In Sweden, drones are regulated within the framework of aviation legislation. Access to controlled airspace is restricted. In addition, certain restrictions apply with respect to the distribution of aerial photographs, primarily from a national security perspective. In a recent ground-breaking judgment however, the Swedish Supreme Administrative Court has ruled that drones equipped with cameras are subject to permission under the Camera Monitoring Act. Under the Camera Monitoring Act, all camera surveillance is generally subject to permission, and permission for camera surveillance of areas accessible to the public will in principle be granted only for the purpose of preventing crime. As a result, the judgment effectively prohibits the commercial and recreational use of drone cameras in public areas in Sweden.
Drone regulation in Sweden
The Swedish Transport Agency estimates that there are between 50,000 and 100,000 drones, also known as unmanned aircraft systems (UAS) for recreational use in Sweden. In addition, the Transport Agency has issued just over 1,510 permits for drones for commercial use. As in many other countries, drones are finding an increasing number of commercial applications. Apart from news and other media applications, drones are used, e.g., for surveying, inspection, aerial photography by real property brokers.
The construction, manufacturing, modification and maintenance of civil unmanned aircraft are regulated in Sweden by the Swedish Transport Agency's Regulations, along with the Swedish Aviation Act (2010:500) and Aviation Ordinance (2010:770) generally regulating aviation in Sweden, also apply to drones. In addition, the distribution of aerial photographs is regulated by a new Act (2016:319) and Ordinance (2016:320) Regarding the Protection of Geographic Information.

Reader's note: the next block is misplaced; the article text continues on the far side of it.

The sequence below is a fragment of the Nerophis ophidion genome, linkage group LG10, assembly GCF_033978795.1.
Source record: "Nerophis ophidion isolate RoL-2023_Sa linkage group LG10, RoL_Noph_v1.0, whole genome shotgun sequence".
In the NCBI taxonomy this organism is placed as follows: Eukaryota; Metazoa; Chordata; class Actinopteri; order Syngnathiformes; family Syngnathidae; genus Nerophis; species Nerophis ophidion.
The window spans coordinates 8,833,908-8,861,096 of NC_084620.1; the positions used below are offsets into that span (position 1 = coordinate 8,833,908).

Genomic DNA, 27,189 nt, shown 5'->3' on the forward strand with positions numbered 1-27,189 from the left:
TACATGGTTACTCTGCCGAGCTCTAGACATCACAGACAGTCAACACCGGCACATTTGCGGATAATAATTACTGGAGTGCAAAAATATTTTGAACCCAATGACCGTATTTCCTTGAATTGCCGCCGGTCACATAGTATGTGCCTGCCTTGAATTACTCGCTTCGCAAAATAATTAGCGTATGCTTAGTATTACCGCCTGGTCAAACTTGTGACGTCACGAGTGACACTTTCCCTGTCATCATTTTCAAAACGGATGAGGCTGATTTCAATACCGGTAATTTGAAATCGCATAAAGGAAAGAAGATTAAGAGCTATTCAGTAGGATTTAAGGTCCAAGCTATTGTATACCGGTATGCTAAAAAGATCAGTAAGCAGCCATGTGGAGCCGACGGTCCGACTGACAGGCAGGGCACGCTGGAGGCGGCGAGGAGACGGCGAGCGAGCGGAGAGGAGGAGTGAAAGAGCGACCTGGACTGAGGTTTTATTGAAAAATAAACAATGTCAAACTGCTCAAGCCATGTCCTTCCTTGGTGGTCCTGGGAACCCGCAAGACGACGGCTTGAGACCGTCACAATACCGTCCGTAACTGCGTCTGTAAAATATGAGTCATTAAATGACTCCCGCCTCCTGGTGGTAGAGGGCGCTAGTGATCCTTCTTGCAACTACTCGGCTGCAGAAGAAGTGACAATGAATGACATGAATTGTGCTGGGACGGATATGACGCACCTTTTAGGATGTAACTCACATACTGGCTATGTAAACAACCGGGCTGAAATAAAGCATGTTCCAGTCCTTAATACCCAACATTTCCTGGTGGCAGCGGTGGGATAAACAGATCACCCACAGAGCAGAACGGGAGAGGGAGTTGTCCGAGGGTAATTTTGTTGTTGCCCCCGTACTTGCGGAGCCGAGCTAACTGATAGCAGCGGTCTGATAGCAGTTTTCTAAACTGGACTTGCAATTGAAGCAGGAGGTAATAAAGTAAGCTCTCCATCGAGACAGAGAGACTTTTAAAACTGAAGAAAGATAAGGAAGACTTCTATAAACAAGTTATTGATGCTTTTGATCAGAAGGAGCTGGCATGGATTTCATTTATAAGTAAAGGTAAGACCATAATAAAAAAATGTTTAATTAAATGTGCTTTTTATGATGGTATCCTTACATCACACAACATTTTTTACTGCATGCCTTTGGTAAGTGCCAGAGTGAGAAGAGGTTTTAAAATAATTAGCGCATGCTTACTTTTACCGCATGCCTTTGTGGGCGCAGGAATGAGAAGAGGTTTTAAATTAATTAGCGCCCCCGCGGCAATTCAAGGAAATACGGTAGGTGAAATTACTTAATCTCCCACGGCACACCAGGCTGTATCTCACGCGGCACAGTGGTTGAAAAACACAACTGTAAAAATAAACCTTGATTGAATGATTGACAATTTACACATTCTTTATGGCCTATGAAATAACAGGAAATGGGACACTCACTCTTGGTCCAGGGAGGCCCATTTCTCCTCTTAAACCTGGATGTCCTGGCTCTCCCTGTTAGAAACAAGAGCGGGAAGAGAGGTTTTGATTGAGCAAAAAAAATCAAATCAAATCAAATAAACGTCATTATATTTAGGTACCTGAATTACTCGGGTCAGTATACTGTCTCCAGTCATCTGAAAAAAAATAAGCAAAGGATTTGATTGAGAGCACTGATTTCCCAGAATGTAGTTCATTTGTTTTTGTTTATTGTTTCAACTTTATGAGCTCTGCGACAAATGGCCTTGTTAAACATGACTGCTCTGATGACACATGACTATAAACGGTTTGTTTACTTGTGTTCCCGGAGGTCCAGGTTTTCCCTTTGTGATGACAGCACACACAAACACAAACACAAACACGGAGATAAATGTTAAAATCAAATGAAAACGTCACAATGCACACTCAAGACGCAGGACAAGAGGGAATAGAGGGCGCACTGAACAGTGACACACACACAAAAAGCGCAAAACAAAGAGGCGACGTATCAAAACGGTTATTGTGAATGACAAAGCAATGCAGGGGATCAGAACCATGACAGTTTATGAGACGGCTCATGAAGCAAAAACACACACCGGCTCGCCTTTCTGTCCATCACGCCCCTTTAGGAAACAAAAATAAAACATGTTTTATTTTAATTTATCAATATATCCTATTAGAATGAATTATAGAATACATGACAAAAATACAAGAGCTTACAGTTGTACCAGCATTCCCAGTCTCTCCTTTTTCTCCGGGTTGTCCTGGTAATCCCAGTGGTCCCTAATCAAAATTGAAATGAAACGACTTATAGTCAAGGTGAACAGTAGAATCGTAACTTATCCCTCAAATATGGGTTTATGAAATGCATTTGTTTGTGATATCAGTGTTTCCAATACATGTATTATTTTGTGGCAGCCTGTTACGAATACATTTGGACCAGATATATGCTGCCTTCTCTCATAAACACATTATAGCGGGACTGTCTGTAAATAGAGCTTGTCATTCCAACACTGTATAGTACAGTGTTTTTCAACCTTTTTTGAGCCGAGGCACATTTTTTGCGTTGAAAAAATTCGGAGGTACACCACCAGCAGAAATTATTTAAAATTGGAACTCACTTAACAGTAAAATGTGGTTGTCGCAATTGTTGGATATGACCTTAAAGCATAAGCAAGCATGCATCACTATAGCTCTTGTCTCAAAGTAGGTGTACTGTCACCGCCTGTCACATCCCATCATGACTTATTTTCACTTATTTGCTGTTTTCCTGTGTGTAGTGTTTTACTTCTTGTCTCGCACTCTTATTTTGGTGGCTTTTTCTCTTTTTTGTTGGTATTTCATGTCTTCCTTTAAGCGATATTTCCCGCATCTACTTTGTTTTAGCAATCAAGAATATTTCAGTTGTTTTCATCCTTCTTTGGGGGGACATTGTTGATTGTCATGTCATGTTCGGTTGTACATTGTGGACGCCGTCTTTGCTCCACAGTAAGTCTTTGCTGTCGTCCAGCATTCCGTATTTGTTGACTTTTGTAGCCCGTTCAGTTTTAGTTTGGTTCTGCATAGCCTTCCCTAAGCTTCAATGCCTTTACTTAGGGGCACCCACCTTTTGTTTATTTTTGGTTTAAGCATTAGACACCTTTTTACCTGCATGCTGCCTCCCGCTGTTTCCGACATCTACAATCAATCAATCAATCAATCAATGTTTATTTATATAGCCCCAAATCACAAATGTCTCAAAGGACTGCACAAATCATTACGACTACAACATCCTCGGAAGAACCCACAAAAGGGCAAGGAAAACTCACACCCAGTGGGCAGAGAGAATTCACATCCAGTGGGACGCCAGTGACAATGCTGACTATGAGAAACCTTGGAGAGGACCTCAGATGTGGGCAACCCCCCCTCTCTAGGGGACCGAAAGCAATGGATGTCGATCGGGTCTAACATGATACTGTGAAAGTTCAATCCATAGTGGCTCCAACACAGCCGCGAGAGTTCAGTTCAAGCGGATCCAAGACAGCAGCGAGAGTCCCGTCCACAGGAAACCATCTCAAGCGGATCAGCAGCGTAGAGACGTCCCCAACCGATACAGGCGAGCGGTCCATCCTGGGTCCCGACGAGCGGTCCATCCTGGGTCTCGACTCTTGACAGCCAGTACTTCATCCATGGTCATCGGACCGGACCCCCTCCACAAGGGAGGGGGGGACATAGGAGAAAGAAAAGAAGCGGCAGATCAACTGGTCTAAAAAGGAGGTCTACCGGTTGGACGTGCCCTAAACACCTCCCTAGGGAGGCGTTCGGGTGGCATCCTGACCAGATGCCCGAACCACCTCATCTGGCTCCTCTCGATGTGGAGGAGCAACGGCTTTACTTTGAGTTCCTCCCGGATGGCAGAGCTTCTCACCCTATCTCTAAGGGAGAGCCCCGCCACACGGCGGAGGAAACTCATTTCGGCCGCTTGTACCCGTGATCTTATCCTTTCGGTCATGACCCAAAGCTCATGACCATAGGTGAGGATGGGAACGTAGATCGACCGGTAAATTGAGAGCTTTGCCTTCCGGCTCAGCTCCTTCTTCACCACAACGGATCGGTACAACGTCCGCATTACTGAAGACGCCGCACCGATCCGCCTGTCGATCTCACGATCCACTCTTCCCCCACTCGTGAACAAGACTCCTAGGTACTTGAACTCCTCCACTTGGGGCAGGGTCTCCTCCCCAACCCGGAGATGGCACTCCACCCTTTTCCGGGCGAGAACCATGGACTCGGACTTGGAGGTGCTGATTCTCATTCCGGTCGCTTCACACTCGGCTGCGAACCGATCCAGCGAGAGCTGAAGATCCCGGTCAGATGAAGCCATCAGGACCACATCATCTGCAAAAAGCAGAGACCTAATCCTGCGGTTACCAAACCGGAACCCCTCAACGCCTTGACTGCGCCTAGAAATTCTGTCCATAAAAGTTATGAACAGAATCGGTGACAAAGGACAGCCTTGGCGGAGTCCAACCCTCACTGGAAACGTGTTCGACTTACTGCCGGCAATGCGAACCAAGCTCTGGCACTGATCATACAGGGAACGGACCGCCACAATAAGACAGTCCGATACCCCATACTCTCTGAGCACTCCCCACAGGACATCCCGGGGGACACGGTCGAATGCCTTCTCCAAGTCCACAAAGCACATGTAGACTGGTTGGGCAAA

Under the Swedish Camera Monitoring Act (2013:460), camera monitoring (CCTV), which means that cameras are directed towards an area the public has access to, requires a licence from the County Administrative Board. In the assessment of whether a licence will be granted, the County Administrative Board will weigh the interest for monitoring against the interest for integrity. That is, the need to conduct CCTV surveillance in order to prevent, detect or investigate crime set against individual interests not to be watched. In principle, a licence will be granted only if the crime-prevention interest is stronger.
Judgment by the Supreme Administrative Court
On 21 October 2016, the Swedish Supreme Administrative Court ruled, in case 78-16, that a camera mounted on a drone is considered a CCTV camera for purposes of the Swedish Camera Monitoring Act. Thus, if a drone camera will be directed towards an area where the public has access, it requires a permit from the County Administrative Board.
Effects of the judgment
The judgment means that taking photos or recording videos by use of a drone equipped with a camera, where the camera will be directed at a place to which the public has access requires a licence from the County Administrative Board in the county where the recording will take place. If the camera will be used in more than one county, the application for a license shall be made with the County Administrative Board in the county where the camera will be predominantly used. Since a license will be granted in principle only for the prevention of crime, normal commercial and recreational use of a drone equipped with a camera is for all practical purposes prohibited in Sweden, unless and until the Camera Monitoring Act is amended.